There is a larger national debate, not just in New York, about crime and sex. Those who willingly work in the sex trade have found themselves frustrated that their legislators do not address their concerns and are excited and satisfied that state politicians are finally taking a hard look at the situation.

According to The New York Times, the state legislature introduced a bill that would decriminalize prostitution and still prohibit coercion, trafficking and sexual abuse of minors while allowing for consenting adults to pay for sex. Governor Cuomo has not endorsed the effort and there is no guarantee the bill will pass, but many see the legislation as a positive move toward normalizing the sex industry.

The state health committee chairman states that the criminal justice system should not be in the business of stopping sex work when both adults are consenting. He believes that criminalizing prostitution forces sex workers to move to the underground where exploitation and abuse are promoted.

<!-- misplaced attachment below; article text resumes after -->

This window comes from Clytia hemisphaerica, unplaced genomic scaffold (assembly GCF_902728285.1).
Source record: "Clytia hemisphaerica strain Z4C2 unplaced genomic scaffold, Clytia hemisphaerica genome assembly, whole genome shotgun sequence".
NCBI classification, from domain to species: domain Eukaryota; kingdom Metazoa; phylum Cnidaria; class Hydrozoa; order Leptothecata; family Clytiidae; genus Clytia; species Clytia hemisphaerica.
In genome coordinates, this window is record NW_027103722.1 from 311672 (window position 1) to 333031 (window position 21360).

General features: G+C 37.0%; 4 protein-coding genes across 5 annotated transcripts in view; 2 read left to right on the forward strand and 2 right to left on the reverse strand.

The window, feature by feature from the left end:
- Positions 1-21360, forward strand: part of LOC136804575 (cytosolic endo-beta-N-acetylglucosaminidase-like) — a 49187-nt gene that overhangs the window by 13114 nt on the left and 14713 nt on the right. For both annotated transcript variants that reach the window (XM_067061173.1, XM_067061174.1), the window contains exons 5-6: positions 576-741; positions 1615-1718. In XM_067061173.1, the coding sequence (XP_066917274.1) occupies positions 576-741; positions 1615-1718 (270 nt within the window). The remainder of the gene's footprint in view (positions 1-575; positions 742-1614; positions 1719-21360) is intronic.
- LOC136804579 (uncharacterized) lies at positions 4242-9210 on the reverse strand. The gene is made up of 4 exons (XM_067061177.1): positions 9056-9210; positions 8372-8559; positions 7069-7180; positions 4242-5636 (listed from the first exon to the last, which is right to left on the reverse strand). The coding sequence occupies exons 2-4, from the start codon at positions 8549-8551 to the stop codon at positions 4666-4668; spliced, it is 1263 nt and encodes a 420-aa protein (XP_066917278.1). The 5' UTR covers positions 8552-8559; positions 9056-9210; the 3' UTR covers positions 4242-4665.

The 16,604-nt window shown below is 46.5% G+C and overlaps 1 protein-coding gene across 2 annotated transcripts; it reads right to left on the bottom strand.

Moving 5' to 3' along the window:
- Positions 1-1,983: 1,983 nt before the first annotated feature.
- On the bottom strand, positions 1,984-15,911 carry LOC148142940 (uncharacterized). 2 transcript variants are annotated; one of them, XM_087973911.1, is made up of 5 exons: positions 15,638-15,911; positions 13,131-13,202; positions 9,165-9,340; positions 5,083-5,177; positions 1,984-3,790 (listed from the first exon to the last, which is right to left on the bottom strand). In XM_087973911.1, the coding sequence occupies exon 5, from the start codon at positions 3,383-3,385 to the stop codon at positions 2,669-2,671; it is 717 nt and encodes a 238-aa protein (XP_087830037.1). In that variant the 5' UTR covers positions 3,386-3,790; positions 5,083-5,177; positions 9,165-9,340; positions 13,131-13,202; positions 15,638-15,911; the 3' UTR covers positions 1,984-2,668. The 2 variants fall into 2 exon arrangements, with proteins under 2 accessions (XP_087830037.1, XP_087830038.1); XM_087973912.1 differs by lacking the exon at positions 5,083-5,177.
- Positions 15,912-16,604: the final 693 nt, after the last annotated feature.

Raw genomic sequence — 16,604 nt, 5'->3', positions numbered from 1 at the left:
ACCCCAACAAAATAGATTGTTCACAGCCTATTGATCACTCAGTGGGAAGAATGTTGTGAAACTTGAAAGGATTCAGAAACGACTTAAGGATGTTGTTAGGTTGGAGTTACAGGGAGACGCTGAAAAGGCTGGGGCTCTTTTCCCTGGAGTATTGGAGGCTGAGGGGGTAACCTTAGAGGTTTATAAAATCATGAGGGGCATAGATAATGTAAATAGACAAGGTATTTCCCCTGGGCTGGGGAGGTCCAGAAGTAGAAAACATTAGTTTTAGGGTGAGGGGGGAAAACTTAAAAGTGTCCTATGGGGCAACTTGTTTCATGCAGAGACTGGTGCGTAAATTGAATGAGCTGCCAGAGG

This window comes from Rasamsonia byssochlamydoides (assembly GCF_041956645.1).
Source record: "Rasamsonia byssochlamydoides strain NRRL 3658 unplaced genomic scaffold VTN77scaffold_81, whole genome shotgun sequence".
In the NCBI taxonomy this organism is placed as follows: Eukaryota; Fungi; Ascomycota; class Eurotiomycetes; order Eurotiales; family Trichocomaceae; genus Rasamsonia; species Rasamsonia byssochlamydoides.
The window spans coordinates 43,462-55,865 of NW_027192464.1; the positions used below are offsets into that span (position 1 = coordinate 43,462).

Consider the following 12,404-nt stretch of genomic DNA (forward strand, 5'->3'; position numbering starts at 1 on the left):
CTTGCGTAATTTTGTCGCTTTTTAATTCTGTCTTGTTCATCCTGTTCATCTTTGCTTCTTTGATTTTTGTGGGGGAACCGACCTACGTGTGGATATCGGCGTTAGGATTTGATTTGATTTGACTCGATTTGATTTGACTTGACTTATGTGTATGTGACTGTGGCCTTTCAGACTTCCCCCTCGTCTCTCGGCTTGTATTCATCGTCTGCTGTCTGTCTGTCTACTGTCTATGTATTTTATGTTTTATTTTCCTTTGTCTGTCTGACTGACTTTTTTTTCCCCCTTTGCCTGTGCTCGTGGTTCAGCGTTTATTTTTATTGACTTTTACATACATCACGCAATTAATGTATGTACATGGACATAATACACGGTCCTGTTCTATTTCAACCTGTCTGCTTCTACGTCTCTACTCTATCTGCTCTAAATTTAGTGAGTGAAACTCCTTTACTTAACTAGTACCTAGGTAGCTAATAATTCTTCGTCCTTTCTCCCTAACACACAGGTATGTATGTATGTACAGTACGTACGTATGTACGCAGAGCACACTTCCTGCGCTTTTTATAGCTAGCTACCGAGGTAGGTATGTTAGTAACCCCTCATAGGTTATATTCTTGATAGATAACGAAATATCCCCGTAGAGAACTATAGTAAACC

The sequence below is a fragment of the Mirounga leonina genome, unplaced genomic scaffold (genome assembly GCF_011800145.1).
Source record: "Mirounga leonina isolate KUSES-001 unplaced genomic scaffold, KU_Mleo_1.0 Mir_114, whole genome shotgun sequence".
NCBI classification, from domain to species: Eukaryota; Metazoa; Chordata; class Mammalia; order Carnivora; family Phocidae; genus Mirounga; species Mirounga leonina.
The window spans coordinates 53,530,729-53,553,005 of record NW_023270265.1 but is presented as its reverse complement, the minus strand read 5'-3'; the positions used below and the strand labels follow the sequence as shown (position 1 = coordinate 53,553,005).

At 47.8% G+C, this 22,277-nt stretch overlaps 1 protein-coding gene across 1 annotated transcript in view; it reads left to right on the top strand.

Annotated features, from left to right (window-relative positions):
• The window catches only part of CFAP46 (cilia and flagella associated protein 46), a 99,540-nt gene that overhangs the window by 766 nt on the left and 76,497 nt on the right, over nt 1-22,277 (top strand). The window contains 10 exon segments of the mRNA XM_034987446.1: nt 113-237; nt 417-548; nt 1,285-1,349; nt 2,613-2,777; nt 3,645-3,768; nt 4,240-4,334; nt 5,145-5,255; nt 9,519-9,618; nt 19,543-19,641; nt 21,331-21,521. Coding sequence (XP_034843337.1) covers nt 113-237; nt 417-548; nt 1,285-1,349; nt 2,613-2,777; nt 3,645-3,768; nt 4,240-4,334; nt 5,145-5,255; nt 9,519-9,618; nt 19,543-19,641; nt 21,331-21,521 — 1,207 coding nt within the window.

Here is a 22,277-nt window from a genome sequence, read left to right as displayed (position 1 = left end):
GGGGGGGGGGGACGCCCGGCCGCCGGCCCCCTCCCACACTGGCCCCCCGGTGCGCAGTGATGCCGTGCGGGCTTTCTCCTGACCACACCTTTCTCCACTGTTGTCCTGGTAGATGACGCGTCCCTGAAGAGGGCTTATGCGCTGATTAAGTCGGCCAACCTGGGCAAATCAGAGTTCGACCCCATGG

Prostitution is currently only legal in one other state, and the bill’s opponents fear that decriminalizing prostitution will only encourage sex trafficking. For centuries, citizens have been punished for using their bodies to make a living and some feel that more harm than good has been done by the public policy of criminalizing prostitution.

Some believe that the new progressive bill is the result of Democrats unseating several Republicans during the last election. Many see the state as leading the way in the conversation about normalizing the sex industry although there is no guarantee the measure will pass through the rest of the legislature or through the governor.